Take a moment to look around you

Sunday, September 25, 2011

Recently a good friend's son attempted suicide but failed in his attempt. After an eight-hour surgery with many more to come and facing a strong possibility of paralysis, he will live another day.

I spent the afternoon with the family the day this happened. The principle of "Rejoicing with those who rejoice and weep with those who weep" found in Romans 12:15 could not have been more real.

No one knew what to say. There was a room full of tears mixed with a lot of laughter that barely held back more tears. I had an appointment to keep that evening, but on the way from there to where I was scheduled to be, I went out of my way to go home and hug my children, kiss my wife and tell them I love them. It didn't matter how late I was. Nothing was more important.

My neighbor, a pediatric doctor for a major hospital in our area, tells me that she sees teenage suicide attempts on a regular basis in the emergency room. I know that there are many people who have psychological conditions that increase suicidal tendencies. I am not naive about this, but why do so many teens and adults feel that the only option they have is to end their lives?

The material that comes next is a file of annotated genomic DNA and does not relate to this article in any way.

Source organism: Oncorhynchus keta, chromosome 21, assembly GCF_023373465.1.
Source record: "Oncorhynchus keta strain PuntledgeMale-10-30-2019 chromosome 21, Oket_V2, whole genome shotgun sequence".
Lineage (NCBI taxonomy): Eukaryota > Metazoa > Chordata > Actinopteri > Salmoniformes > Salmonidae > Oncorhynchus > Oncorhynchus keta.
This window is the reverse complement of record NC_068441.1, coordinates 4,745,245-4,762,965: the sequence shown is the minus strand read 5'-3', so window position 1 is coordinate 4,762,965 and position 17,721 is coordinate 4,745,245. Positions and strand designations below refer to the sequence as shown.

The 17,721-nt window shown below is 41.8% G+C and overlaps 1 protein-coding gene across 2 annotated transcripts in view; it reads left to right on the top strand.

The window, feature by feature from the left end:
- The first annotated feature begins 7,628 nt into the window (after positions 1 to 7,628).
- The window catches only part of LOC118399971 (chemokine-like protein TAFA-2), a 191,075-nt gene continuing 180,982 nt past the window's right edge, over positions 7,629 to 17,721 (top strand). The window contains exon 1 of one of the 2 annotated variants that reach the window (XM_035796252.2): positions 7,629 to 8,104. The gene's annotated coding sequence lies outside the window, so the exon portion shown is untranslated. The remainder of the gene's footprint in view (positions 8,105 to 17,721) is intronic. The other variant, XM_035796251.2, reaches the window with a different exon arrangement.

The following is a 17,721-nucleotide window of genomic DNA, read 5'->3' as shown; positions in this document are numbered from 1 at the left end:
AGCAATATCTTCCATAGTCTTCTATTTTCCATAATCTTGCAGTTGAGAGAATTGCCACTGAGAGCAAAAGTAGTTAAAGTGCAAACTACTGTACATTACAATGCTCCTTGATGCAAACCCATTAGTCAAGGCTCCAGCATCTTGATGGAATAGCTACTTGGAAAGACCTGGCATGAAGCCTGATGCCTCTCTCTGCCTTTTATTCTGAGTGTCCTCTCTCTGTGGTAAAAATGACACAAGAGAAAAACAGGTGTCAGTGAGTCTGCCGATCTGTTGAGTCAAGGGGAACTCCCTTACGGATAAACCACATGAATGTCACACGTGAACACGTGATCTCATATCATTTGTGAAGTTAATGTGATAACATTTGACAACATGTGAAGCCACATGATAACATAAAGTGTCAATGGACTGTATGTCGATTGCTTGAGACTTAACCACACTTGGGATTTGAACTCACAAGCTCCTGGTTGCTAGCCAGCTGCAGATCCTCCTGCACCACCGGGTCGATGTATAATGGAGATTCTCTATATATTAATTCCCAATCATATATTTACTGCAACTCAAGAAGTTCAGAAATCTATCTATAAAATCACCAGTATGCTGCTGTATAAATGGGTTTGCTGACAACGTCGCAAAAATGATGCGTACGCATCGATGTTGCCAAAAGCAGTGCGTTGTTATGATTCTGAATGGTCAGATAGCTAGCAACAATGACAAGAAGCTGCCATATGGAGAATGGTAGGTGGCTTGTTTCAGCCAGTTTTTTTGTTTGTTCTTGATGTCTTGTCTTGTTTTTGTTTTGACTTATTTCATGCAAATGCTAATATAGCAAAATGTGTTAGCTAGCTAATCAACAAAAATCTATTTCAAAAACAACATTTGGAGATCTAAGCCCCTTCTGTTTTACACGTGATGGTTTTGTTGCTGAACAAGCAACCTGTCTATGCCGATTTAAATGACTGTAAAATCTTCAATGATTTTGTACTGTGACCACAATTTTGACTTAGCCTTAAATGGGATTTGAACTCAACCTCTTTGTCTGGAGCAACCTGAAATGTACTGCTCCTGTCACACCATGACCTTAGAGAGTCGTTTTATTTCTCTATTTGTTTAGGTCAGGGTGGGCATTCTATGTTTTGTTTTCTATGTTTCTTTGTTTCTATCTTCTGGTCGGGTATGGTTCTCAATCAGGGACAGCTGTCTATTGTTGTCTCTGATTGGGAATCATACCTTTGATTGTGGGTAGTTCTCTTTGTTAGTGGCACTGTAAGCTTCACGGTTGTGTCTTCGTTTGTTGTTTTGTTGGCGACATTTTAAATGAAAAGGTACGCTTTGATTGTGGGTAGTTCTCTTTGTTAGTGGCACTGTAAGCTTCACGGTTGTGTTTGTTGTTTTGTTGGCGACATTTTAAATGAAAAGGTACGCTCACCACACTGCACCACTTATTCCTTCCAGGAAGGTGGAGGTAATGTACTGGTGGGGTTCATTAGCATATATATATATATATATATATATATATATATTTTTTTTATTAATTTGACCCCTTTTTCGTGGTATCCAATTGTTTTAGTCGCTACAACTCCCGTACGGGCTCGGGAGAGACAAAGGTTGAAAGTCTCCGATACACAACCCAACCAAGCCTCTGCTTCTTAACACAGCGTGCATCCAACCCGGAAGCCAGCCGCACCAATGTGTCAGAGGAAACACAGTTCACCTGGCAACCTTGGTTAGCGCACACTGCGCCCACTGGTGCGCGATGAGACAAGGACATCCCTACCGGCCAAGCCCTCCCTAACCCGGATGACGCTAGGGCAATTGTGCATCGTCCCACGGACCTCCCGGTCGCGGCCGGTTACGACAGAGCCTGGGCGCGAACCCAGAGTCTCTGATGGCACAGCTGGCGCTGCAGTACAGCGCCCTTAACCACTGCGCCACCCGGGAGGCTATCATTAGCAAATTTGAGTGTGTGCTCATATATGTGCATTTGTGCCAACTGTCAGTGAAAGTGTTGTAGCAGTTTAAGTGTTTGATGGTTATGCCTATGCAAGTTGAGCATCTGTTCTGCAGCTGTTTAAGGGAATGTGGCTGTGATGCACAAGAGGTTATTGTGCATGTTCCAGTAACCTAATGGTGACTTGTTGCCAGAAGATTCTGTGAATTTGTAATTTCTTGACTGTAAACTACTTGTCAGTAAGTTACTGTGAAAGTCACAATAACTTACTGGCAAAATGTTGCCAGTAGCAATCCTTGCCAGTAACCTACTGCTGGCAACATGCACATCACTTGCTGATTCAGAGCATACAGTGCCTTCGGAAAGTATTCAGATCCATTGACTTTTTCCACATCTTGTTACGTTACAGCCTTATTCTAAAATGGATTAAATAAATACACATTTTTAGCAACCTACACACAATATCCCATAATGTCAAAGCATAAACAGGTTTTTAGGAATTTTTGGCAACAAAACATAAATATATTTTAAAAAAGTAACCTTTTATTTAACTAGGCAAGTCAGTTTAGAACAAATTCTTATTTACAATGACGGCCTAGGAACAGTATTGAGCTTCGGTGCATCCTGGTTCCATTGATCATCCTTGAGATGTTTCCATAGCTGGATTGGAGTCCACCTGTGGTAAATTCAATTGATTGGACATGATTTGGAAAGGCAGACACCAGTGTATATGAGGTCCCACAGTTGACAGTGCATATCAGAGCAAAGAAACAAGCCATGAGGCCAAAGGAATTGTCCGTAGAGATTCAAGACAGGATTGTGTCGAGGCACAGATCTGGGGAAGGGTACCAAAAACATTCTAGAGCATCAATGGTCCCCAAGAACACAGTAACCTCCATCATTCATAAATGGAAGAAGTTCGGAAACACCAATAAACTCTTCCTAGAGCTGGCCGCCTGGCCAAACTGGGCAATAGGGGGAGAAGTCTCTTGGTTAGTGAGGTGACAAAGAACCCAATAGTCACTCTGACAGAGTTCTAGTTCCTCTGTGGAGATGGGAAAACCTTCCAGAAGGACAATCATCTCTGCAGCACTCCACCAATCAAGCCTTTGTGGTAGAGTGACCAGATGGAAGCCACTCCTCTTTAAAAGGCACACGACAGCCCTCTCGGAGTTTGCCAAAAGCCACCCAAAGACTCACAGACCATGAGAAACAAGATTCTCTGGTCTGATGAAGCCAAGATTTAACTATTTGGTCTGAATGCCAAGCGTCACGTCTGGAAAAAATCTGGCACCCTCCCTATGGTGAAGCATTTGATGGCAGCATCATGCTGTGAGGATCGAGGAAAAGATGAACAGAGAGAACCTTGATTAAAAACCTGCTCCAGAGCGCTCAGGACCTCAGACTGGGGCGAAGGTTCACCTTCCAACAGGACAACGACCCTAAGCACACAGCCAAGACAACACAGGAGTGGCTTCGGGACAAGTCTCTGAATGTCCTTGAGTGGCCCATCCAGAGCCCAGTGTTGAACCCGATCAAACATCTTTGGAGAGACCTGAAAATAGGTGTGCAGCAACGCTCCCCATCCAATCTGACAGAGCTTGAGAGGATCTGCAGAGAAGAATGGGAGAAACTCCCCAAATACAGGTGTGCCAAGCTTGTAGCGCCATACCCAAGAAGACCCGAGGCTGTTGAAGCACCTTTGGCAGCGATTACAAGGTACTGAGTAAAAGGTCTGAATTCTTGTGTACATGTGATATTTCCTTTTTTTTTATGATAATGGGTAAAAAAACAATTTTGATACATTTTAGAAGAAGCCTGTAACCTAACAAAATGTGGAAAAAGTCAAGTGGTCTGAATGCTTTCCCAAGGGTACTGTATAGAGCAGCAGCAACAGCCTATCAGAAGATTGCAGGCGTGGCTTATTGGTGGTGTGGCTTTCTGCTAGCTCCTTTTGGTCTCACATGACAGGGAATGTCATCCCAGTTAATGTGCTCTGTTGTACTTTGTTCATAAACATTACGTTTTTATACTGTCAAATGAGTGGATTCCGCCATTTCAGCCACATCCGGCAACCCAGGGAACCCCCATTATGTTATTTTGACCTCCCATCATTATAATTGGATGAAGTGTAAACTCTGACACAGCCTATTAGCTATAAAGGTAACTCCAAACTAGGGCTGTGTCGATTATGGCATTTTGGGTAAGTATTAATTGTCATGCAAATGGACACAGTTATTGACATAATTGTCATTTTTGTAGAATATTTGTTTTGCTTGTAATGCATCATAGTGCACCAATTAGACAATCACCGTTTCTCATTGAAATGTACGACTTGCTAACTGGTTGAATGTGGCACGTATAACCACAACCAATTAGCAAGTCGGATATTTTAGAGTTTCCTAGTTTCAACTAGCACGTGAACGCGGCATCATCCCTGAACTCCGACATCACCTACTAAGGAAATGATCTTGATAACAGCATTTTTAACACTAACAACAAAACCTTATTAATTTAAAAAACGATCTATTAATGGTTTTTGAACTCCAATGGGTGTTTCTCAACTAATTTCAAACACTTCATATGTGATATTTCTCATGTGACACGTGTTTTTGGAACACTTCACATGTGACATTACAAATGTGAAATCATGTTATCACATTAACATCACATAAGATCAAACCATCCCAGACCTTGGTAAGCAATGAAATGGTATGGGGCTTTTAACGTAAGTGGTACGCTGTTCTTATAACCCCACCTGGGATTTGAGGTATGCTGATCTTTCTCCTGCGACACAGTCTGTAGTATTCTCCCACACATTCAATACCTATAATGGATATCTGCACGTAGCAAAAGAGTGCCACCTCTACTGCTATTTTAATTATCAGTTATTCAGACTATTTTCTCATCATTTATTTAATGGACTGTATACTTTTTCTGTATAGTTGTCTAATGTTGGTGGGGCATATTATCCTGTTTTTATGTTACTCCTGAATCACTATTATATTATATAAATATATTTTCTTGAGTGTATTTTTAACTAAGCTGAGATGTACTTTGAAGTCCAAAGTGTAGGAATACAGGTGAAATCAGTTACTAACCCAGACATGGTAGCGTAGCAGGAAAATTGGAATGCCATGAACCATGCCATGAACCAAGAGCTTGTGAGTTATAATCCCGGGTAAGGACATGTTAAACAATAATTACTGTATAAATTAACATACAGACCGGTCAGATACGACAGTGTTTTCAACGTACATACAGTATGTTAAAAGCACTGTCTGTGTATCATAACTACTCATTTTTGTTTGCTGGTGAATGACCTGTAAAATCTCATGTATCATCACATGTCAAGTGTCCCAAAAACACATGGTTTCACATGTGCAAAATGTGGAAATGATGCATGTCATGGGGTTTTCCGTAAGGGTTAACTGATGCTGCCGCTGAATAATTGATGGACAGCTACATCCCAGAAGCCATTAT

Certainly not every child is walking around thinking of suicide as the only option to end the noise. Yet every child is walking around with extreme pressure on them -- pressures beyond school, the impositions of a sex crazed pop-culture and their peers, pressures of figuring out what does it mean to be a man without a father in their lives, pressures of determining what it means to become a woman in a society that values your sexuality more than your sensibilities. Pressures they just don't have the vocabulary to communicate.

Somewhere recently I read: "When God squeezes your heart, juice runs out your eyes." There has been a lot of squeezing lately.

Easy solutions to this problem don't exist. The best I can do is pray, trust God, tune into my children and love their mother. It is time for all of us to turn off the TV, silence the phones, tone down the calendar and build a new generation.

Rob Hurtgen is a husband, father, minister and writer. Read more from him at www.robhurtgen.wordpress.com.

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